The other night — actually three nights — I watched the Netflix documentary American Murder: The Family Next Door about the Colorado man, Chris Watts, who killed his pregnant wife and two baby daughters in the summer of 2019. It took me three nights not because the film was so long but because it was so painful.
Watts worked for Anadarko, the oil and gas exploration company, and the night his wife returned to him from an out-of-town conference he had sex with her and then confessed he no longer loved her. He was working out like a maniac, chiseling his body for the sake of his ego and his new GF and chiseling his wife in the bargain, as he adamantly denied he was interested in anybody else. He was making love to her that last night, he was fessing up that he did not love her, and then he strangled her in the bed.
He took the wife’s body to his truck and packed in the two girls, three and four years old also, who were crying and asking what was wrong with mommy. He drove to a worksite and laid the wife’s body on the ground, then strangled both girls, the younger, then the older, and threw the bodies into an oil storage tank.
You see what I mean? This is hideous and incomprehensible.
One of the lines that struck me in the film is one of the little girls skipping and singing, “I love school!”
But her father hadn’t learned much. He was a liar, in short. He was quieter than his wife, Shanann, who was passionate and frantically needed to be loved. She would text her girlfriends about Chris’s indifference and his lack of interest in her. She would hope to be lucky, that night, she would tell her friends, but Chris was not interested.
He was interested in working out, which he would do in lieu of talking to her or leveling with her or doing things with the family. He would bite his tongue till the blood roiled and keep his feelings to himself.
After the murders he told investigators, when he began to break, that his wife had strangled the girls, so he strangled her. That wasn’t true, of course.
He denied he had an extramarital love interest. And that wasn’t true.
Even his friends knew something was wrong. He was ordinarily such a calm, or should we say repressed, character, and here he was in the presence of investigators, in his house at first, acting weirdly nervous.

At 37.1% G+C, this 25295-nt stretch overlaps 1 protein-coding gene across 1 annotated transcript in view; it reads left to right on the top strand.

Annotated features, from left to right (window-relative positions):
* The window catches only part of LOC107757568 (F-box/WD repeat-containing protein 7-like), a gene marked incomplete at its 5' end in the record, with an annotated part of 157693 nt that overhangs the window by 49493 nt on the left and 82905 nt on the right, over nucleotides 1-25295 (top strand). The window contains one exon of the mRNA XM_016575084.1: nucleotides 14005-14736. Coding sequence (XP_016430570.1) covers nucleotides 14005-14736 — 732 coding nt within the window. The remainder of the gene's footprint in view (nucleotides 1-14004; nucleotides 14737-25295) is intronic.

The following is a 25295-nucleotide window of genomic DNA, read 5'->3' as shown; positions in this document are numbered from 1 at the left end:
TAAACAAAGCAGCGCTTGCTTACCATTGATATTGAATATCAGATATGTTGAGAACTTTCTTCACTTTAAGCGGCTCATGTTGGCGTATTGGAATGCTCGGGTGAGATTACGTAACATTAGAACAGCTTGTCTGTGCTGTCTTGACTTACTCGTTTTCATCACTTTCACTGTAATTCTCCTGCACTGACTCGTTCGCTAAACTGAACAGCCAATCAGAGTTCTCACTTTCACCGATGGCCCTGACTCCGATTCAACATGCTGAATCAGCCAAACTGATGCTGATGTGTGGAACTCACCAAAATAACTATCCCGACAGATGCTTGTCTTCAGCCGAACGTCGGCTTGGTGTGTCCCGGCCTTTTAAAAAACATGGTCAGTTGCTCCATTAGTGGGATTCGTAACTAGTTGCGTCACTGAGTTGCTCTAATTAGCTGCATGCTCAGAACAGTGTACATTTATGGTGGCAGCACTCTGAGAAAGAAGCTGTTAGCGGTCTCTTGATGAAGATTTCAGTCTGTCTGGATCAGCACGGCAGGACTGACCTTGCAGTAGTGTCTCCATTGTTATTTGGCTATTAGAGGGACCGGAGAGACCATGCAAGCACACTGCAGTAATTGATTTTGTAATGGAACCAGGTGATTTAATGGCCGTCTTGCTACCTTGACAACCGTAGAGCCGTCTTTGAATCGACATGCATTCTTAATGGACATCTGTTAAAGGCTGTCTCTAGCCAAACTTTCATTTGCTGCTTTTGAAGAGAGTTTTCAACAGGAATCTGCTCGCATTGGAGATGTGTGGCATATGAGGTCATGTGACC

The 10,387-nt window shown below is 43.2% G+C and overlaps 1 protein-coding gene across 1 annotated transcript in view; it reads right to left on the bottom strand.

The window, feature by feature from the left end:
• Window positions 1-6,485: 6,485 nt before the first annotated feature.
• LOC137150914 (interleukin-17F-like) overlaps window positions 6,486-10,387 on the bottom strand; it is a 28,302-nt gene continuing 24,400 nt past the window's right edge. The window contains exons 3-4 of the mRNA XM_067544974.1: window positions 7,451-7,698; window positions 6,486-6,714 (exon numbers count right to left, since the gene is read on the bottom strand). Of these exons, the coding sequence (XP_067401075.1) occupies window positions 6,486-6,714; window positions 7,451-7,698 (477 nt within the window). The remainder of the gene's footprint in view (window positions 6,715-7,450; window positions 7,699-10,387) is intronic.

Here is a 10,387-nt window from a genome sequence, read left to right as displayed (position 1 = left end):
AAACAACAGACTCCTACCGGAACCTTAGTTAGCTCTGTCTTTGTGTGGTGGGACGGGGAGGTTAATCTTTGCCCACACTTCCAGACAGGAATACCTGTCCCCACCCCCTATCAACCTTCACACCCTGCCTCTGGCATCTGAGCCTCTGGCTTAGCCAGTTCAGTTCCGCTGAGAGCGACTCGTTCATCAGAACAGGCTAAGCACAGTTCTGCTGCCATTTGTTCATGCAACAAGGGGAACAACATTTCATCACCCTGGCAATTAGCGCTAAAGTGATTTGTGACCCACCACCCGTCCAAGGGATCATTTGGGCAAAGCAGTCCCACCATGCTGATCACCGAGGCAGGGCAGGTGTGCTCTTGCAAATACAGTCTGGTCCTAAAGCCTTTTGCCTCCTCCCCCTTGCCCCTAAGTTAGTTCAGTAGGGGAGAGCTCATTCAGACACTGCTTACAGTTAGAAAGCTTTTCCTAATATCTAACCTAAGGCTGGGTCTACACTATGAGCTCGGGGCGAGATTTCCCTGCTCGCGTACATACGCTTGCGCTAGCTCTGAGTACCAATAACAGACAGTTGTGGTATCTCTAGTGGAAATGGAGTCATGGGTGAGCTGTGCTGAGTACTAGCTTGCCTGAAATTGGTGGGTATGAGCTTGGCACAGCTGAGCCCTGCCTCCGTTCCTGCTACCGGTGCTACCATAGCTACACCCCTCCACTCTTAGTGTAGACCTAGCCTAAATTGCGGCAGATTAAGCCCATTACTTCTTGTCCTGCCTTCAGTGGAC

The wife doesn’t come across in the film as a very sympathetic figure — too needy and wheedling. But that’s no reason to kill her, as witnesses say. Why not simply leave her and the girls? Go with the GF and create a new life?
There was something darkly, demoniacally compelling, though.
“Every time I think about it, I’m just like, did I know I was going to do that before I got on top of her?” he told investigators. “It just felt like there was already something in my mind that was implanted that I was gonna do it and when I woke up that morning it was gonna happen and I had no control over it.”
This despite his apparent, or overt, Christianity. Chris Watts and his wife both hailed from North Carolina, part of the Bible Belt, and Watts’ father could not believe his son had committed murder. “In my heart,” he told ABC News, “I know he didn’t kill those girls.” After all, he “knows the Bible inside and out.”
But you can say one thing and do another, yes? You’ll see famous liars even in the Bible: Satan, St. Peter, Judas Iscariot.
You’ll see liars in Dostoevsky and other authors of the modern condition.
There’s love and marriage, and then there’s murder.
There’s saying one and doing something else.
There’s crime and, of course, there’s punishment, and Chris Watts is in prison for the rest of his life, where he will have ample time to cogitate his words and deeds.